Goals: The universal goal of this OSHA Strategic Partnership (OSP) is to reduce the number of fatalities, injuries, and illnesses in the Industry. The proposed goals, strategies, and metrics for obtaining this universal goal are set forth in Appendix A. The OSP encourages other non-partnership members in the industry to reduce and eliminate serious injuries and fatalities.

Cooperation: The specific impetus behind this OSP is to provide a safer and more healthful work environment for union and non-union contractor workers in the Industry.

To that end, the Industry Partners shall continue this OSP pursuant to a non-competition, non-admission, and non-aggression agreement by which all Industry Partners agree to mutual cooperation and to put aside differences in whatever form they may take (union vs. management; company vs. company; non-union vs. union), in order to focus on the reduction of injuries and fatalities in the Industry as a whole.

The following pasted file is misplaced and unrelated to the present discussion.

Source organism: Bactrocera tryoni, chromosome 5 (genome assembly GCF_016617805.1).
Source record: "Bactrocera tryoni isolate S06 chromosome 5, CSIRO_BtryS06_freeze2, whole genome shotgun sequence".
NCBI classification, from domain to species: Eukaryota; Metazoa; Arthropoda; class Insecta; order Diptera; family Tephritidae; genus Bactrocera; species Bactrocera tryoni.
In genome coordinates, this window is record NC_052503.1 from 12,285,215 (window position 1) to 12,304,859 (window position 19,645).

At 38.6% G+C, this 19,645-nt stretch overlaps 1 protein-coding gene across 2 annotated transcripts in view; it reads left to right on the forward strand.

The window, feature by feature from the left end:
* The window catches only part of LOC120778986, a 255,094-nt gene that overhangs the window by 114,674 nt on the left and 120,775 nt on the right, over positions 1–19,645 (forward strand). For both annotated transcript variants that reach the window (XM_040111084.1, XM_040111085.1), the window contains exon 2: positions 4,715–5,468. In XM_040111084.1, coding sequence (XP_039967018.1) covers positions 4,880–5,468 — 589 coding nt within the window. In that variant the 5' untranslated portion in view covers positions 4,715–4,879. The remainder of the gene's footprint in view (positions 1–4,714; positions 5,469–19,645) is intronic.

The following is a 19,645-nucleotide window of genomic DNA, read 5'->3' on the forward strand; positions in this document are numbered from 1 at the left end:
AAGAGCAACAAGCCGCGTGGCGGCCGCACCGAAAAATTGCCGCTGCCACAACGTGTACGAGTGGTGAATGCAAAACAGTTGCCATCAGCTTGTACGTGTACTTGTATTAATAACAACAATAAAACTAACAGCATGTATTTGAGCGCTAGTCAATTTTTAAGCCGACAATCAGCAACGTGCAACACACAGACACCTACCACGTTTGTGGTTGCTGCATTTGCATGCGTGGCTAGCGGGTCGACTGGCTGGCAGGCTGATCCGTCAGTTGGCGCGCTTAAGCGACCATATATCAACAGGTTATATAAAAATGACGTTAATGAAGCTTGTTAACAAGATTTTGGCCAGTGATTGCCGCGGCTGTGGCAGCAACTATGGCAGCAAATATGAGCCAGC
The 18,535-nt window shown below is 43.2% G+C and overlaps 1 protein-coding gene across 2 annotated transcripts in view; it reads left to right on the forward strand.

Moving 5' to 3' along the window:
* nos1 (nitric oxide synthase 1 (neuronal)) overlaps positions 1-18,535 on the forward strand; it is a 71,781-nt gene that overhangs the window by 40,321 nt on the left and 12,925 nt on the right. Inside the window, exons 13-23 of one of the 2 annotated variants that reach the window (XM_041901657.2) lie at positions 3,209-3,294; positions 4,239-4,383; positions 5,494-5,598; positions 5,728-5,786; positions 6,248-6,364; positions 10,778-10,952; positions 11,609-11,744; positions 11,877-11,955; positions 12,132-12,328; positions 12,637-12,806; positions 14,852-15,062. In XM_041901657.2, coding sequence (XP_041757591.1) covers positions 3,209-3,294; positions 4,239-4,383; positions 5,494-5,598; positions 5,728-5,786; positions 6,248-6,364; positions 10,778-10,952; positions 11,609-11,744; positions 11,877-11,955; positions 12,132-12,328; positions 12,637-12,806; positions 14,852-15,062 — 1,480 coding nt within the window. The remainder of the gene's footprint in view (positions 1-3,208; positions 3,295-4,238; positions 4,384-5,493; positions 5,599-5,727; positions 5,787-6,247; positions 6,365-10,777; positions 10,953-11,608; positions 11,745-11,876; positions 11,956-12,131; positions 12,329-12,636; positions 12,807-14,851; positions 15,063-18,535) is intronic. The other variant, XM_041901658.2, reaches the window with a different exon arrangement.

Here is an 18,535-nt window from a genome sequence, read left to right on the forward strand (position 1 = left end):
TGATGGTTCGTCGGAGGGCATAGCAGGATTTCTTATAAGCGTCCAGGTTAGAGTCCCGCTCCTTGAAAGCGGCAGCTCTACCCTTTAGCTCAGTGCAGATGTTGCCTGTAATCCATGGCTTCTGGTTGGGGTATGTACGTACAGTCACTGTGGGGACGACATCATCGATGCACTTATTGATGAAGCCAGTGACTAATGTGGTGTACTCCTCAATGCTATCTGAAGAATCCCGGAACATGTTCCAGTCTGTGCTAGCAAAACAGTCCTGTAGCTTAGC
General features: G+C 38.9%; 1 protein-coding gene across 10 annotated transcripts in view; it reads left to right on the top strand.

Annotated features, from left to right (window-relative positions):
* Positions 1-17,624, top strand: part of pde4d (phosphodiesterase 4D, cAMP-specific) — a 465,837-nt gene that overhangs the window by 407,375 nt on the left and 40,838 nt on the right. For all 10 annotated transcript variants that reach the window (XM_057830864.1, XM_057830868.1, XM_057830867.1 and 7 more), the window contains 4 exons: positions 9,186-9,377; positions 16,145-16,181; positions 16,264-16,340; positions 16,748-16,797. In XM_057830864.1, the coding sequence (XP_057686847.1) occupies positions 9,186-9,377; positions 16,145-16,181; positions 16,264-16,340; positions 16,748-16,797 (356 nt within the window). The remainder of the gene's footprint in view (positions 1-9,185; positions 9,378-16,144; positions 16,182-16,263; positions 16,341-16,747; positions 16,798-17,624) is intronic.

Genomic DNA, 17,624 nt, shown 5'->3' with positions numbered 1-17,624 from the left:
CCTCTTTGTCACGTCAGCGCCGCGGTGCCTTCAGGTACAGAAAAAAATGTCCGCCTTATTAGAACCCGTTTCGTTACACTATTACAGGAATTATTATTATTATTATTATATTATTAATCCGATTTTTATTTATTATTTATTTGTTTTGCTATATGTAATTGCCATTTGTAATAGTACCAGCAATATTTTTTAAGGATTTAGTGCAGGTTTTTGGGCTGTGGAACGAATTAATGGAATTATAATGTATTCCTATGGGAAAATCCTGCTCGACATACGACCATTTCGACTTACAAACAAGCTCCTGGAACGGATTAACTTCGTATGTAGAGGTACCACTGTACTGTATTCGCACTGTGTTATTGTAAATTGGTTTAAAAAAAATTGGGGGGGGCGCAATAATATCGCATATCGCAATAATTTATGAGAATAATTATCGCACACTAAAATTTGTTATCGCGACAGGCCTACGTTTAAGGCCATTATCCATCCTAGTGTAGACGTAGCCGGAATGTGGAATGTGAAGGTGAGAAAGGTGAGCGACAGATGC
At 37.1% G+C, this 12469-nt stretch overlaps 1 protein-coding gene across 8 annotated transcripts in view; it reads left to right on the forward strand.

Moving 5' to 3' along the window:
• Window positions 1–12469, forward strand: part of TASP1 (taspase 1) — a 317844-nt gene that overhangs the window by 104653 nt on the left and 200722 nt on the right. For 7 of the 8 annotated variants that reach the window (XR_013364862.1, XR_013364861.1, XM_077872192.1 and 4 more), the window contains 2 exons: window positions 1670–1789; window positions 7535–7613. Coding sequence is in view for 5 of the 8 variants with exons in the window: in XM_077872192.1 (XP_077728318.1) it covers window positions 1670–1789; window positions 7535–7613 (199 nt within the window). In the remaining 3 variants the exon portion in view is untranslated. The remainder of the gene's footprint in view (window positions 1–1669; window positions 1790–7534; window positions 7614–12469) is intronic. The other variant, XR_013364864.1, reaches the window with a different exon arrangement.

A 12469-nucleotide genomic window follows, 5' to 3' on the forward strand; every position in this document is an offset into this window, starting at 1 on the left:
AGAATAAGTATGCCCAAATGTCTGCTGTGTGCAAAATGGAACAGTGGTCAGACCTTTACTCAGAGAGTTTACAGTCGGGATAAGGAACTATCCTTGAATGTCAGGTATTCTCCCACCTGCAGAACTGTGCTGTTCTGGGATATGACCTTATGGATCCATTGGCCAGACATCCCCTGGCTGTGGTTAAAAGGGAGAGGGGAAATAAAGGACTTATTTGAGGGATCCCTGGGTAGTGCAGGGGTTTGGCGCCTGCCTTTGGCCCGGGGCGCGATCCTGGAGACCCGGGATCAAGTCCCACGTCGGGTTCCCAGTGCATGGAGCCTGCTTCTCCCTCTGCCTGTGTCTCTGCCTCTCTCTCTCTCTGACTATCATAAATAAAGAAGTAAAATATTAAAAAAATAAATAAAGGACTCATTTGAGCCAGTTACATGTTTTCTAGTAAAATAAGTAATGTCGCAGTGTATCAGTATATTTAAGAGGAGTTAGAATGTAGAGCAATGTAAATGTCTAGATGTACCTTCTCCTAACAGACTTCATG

This OSP is consistent with OSHA's efforts to develop employer/labor/government partnership approaches to further occupational safety and health. It allows for effective use of OSHA resources, supports innovation in safety management, and encourages participation in the safety process by industry members, employees, and other interested parties. OSHA will provide resources appropriate to assist the Industry Partners in achieving the goal of reducing the number of fatalities, injuries, and illnesses in the Industry. In executing this agreement, OSHA does not forfeit any of its responsibilities or obligations to administer and enforce the Occupational Safety and Health (OSH) Act.

Roles and Responsibilities: The OSP shall continue its multi-tiered approach utilizing an Executive Team, a Steering Team, and Task Teams to develop findings and recommendations that will then be reviewed and adopted by consensus.